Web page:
An economic calamity looming, President Barack Obama on Friday signaled willingness to compromise with Republicans, declaring he was not "wedded to every detail" of his tax-and-spending approach to prevent deep and widespread pain in the new year. But he insisted his re-election gave him a mandate to raise taxes on wealthier Americans.
"The majority of Americans agree with my approach," said Obama, brimming with apparent confidence in his first White House statement since securing a second term.
Trouble is, the Republicans who run the House plainly do not agree with his plans. Speaker John Boehner insisted that raising tax rates as Obama wants "will destroy jobs in America."
So began the "fiscal cliff" political maneuvering that will determine which elected power center — the White House or the House — bends more on its promises to voters. The outcome will affect tens of millions of Americans, given that the tax hikes and budgets cuts set to kick in Jan. 1 could spike unemployment and bring on a new recession.
An exhausting presidential race barely history, Washington was back quickly to governing on deadline, with agreement on a crucial goal but divisions on how to get there. The campaign is over, but another has just begun.
The White House quickly turned Obama's comments into an appeal for public support, shipping around a video by email and telling Americans that "this debate can either stay trapped in Washington or you can make sure your friends and neighbors participate."
Obama invited the top four leaders of Congress to the White House next week for talks, right before he departs on a trip to Asia.
In laying their negotiating markers, all sides sought to leave themselves wiggle room.
"I don't want to box myself in. I don't want to box anybody else in," Boehner said at the Capitol.
Outside all the new the talk of openness, the same hard lines seemed in place.
Obama never expressly said that tax rates on top earners must return to the higher levels of the Bill Clinton era, leading to speculation that he was willing to soften the core position of his re-election campaign to get a grand debt deal with Republicans. "I'm not wedded to every detail of my plan. I'm open to compromise," he said.
But his spokesman, Jay Carney, seemed to slam that door. He said Obama would veto any extension Congress might approve of tax cuts on household incomes above $250,000.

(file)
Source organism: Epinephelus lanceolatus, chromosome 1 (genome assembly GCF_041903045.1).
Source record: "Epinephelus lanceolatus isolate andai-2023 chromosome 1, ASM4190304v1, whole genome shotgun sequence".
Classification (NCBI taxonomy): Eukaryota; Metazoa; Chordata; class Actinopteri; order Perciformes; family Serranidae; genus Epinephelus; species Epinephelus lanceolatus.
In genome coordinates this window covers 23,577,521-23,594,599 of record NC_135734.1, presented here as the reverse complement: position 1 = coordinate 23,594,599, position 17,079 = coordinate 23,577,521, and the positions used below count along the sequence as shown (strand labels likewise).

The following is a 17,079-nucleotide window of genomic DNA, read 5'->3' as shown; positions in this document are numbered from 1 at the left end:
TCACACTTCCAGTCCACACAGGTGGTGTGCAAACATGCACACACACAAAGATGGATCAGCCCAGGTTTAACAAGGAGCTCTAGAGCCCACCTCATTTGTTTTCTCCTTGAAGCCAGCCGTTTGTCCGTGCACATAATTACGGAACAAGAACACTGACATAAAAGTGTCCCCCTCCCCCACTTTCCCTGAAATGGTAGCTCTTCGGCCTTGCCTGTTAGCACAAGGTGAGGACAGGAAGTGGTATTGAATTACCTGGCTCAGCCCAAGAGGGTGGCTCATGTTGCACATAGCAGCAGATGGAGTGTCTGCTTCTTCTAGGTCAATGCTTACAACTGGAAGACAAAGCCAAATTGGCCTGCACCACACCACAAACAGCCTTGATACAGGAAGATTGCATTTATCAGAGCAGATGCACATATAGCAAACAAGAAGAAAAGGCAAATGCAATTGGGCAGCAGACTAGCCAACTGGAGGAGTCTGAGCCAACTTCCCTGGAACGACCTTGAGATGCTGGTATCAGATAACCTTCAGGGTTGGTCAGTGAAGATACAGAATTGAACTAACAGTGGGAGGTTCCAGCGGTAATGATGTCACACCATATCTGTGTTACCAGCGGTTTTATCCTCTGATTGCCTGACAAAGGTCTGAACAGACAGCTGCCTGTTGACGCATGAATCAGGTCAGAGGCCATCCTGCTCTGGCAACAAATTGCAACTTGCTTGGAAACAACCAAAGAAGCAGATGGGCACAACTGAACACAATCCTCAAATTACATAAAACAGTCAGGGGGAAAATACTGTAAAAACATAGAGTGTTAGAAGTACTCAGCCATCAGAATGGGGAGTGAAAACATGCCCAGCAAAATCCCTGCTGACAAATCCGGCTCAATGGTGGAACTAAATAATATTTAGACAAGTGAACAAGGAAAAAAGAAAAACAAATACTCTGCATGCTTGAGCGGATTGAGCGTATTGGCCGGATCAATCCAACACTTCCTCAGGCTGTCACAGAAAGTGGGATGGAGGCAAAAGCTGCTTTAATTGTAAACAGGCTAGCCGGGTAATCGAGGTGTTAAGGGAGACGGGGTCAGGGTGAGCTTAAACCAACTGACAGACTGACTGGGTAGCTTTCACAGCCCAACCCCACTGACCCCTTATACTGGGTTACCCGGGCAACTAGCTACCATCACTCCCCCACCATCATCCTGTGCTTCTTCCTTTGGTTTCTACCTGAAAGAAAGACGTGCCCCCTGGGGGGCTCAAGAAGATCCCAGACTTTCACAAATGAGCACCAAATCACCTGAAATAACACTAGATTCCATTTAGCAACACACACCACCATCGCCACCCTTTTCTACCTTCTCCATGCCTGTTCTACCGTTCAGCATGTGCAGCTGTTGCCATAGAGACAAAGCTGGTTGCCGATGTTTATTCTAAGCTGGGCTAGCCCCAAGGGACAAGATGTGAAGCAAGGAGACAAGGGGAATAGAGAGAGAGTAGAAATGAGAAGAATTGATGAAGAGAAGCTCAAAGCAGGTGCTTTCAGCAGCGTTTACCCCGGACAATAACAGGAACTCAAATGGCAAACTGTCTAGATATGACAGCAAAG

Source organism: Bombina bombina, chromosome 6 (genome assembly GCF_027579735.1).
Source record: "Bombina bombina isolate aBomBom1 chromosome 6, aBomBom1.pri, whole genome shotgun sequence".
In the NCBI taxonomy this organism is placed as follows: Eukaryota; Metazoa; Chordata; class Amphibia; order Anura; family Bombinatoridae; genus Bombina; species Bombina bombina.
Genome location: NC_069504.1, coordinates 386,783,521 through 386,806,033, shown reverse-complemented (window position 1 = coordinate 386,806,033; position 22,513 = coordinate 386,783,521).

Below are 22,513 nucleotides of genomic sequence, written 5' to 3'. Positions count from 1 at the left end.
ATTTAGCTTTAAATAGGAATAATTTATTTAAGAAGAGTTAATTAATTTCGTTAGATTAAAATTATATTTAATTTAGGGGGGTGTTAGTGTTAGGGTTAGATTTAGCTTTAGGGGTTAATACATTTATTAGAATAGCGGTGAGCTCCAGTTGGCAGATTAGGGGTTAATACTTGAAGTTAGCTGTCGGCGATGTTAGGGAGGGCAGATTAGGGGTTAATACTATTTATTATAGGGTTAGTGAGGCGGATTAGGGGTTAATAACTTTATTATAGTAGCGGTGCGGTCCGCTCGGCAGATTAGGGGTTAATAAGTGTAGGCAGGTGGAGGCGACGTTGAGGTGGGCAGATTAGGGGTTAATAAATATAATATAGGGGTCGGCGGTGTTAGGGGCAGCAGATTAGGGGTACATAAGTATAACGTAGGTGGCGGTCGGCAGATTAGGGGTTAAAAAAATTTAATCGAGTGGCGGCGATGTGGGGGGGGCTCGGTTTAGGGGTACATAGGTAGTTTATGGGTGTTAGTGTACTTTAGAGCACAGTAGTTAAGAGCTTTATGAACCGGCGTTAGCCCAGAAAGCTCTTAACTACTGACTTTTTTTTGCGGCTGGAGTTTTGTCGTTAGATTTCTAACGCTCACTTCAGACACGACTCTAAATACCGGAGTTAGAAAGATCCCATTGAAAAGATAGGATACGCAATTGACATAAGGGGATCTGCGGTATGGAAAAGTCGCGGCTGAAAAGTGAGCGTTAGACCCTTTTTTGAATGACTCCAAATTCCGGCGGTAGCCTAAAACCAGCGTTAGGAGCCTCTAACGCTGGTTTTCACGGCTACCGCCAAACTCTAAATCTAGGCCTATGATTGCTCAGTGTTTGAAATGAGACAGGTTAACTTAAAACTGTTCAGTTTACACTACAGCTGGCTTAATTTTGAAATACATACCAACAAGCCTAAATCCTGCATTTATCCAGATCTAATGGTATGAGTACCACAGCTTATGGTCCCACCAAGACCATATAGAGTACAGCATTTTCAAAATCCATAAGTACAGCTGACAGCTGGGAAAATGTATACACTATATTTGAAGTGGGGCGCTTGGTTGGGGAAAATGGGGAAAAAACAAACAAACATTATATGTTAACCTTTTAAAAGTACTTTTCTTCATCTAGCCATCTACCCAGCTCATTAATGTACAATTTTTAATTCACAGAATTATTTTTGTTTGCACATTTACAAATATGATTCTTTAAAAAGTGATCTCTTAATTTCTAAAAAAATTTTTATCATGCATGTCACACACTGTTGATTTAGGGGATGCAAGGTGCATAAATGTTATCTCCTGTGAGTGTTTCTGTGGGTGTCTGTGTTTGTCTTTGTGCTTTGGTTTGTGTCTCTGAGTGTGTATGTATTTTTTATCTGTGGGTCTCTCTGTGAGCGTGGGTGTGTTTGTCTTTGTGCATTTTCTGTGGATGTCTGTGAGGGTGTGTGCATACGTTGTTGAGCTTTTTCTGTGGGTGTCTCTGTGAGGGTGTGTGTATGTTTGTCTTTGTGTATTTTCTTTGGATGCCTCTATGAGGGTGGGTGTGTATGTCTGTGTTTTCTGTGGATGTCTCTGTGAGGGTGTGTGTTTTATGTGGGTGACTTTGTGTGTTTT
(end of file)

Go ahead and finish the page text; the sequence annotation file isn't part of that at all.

Obama's remarks were choreographed so that a diverse-looking group of Americans stood behind him and dozens more were invited to pack the East Room. In the weeks ahead, he plans to pull in the public as a way to pressure Congress.
"I am not going to ask students and seniors and middle class families to pay down the entire deficit while people like me, making over $250,000, aren't asked to pay a dime more in taxes. I'm not going to do that," said Obama.
He said voters plainly agreed with his approach that both tax hikes and spending cuts are needed to cut the debt.
"Our job now is to get a majority in Congress to reflect the will of the American people," Obama said.
About 60 percent of voters said in exit polls Tuesday that taxes should increase, either for everyone or those making over $250,000. Left unsaid by Obama was that even more voters opposed raising taxes to help cut the deficit.
The scheduled year-end changes, widely characterized as a dangerous "fiscal cliff," include a series of expiring tax cuts that were approved in the George W. Bush administration. The other half of the problem is a set of punitive across-the-board spending cuts, looming only because partisan panel of lawmakers failed to reach a debt deal.
Put together, they could mean the loss of roughly 3 million jobs.
Since the election, Boehner and Obama have both responded to the reality that they need each other.
Compromise has become mandatory if the two leaders are to avoid economic harm and the wrath of a public sick of government dysfunction.
Obama says he is willing to talk about changes to Medicare and Medicaid, earning him the ire of the left. Boehner says he will accept raising tax revenue and not just slashing spending, although he insists it must be done by reworking the tax code, not raising rates. The framework, at least, is there for a broad deal on taxes.
Yet the top Democrat and Republican in the nation are trying to put the squeeze on each other as the public waits for answers.
"This is his opportunity to lead," Boehner said of Obama, not long before the president said: "All we need is action from the House."
Obama said the uncertainty now spooking investors and employers will be shrunk if Congress extends — quickly — the tax cuts for all those except the most-well off.
The Senate has passed such a bill. The House showed no interest on Friday in Obama's idea.
Obama and Republicans have tangled over the Bush tax cuts for years. The president gave in to Republican demands to extend the cuts across the board in 2010, but he ran for re-election on a pledge to allow the rates to increase on families making more than $250,000 a year.
Also lurking is the expiration of the nation's debt limit in the coming weeks. The last fight on that nearly led the United States to default on its bills.
When asked if he would try to use that issue as leverage, Boehner said it must be addressed "sooner rather than later."
The national debt now stands above $16 trillion. The government borrowed about 31 cents of every dollar it spent in 2012.
Associated Press writers Andrew Taylor, Donna Cassata, Julie Pace, Matthew Daly, Jim Kuhnhenn and Ken Thomas contributed to this report.
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